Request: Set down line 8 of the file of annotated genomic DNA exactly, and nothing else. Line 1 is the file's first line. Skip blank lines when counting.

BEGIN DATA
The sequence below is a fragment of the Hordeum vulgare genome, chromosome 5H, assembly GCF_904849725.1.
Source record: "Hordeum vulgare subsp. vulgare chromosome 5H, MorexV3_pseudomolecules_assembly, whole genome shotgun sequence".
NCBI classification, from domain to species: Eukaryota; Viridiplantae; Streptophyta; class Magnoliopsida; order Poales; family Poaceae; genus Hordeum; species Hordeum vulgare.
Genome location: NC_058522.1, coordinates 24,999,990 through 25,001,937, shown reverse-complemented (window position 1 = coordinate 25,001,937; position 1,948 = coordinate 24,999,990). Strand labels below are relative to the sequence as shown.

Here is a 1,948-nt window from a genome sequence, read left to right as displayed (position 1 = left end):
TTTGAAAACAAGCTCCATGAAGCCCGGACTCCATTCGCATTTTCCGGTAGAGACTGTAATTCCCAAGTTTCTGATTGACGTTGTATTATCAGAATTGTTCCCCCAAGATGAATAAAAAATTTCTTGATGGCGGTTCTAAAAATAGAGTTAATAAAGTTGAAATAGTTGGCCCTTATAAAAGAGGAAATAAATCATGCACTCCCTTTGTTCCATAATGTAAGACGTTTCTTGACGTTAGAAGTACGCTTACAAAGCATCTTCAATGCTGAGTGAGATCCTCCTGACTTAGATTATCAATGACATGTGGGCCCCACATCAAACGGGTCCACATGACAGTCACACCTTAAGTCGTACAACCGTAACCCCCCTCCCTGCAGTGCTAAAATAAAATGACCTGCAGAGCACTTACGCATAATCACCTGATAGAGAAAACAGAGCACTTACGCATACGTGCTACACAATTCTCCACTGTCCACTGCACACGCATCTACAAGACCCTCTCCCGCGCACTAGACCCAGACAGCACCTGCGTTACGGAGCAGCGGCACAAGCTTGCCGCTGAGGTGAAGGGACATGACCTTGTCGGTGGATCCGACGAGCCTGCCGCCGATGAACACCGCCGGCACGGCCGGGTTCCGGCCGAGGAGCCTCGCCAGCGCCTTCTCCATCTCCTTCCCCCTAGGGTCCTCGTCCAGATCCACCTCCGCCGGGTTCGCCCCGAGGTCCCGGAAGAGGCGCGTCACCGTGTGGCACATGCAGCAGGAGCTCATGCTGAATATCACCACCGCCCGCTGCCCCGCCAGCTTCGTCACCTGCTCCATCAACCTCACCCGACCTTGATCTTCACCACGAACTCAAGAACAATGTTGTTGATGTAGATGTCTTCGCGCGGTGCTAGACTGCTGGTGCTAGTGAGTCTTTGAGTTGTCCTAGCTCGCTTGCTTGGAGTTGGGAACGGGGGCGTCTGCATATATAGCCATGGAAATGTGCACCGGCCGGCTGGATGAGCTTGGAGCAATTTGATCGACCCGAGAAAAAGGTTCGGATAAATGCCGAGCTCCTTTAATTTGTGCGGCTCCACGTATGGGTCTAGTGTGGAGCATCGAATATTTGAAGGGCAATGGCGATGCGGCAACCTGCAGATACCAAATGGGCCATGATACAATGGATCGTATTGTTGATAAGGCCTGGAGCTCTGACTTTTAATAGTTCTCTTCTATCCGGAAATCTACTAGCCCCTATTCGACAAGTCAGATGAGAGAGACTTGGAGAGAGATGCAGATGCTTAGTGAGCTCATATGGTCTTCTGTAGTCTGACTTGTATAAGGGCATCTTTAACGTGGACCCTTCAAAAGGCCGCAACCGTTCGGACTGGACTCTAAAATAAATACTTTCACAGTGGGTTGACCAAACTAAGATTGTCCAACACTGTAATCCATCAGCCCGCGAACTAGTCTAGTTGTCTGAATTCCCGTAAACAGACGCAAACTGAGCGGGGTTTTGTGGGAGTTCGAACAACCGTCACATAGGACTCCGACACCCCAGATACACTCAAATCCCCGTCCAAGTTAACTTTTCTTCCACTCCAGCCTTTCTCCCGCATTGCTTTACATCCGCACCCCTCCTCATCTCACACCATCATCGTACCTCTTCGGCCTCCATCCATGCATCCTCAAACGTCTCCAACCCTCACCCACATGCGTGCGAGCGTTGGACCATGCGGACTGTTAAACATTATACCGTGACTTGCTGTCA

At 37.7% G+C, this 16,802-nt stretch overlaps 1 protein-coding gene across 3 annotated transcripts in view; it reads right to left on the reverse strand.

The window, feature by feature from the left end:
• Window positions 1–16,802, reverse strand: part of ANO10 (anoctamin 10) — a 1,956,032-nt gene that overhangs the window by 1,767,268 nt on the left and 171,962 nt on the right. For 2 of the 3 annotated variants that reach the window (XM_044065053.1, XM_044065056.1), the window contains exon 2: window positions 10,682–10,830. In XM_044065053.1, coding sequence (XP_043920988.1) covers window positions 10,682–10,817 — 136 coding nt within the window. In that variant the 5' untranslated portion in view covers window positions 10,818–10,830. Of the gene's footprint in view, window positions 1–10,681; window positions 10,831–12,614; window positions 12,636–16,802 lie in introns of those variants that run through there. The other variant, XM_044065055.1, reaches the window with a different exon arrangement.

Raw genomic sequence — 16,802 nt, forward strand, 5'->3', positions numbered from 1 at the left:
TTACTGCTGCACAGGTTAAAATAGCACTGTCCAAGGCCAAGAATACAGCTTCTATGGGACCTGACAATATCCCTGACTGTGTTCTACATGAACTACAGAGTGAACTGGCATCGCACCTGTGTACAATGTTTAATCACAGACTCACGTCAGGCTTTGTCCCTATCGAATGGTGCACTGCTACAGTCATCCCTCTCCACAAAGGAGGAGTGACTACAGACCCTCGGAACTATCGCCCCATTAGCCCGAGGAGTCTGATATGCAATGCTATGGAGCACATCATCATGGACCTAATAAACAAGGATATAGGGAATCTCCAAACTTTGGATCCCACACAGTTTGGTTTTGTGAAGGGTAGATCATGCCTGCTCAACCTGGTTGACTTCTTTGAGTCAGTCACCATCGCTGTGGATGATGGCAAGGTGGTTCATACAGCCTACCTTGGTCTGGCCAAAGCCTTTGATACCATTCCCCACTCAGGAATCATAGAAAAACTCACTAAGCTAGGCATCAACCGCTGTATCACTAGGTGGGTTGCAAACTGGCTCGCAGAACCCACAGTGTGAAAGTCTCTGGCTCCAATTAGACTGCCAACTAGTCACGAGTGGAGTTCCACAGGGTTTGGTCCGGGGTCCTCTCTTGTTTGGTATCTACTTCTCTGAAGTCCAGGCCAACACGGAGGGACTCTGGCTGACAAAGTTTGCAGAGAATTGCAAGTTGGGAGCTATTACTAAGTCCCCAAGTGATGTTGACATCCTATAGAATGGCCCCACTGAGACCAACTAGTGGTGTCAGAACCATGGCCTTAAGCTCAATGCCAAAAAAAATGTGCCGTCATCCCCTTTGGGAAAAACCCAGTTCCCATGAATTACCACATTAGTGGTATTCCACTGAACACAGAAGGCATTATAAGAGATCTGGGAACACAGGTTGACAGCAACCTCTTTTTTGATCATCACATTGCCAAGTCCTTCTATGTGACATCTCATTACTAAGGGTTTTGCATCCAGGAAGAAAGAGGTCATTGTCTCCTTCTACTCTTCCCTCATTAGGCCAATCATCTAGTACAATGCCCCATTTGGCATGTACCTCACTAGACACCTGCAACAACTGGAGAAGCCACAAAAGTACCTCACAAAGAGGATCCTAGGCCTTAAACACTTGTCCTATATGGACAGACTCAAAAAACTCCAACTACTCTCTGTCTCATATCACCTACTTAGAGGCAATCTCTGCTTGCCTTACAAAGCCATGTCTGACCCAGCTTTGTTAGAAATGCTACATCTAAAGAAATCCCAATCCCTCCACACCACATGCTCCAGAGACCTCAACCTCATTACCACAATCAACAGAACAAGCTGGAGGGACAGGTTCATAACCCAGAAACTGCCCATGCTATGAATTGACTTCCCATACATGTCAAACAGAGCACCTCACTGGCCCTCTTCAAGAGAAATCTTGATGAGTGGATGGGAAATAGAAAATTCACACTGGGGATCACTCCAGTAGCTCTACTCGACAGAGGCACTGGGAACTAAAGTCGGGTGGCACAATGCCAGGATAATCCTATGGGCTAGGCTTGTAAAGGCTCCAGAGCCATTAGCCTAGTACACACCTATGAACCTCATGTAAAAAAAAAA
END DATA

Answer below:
The window, feature by feature from the left end: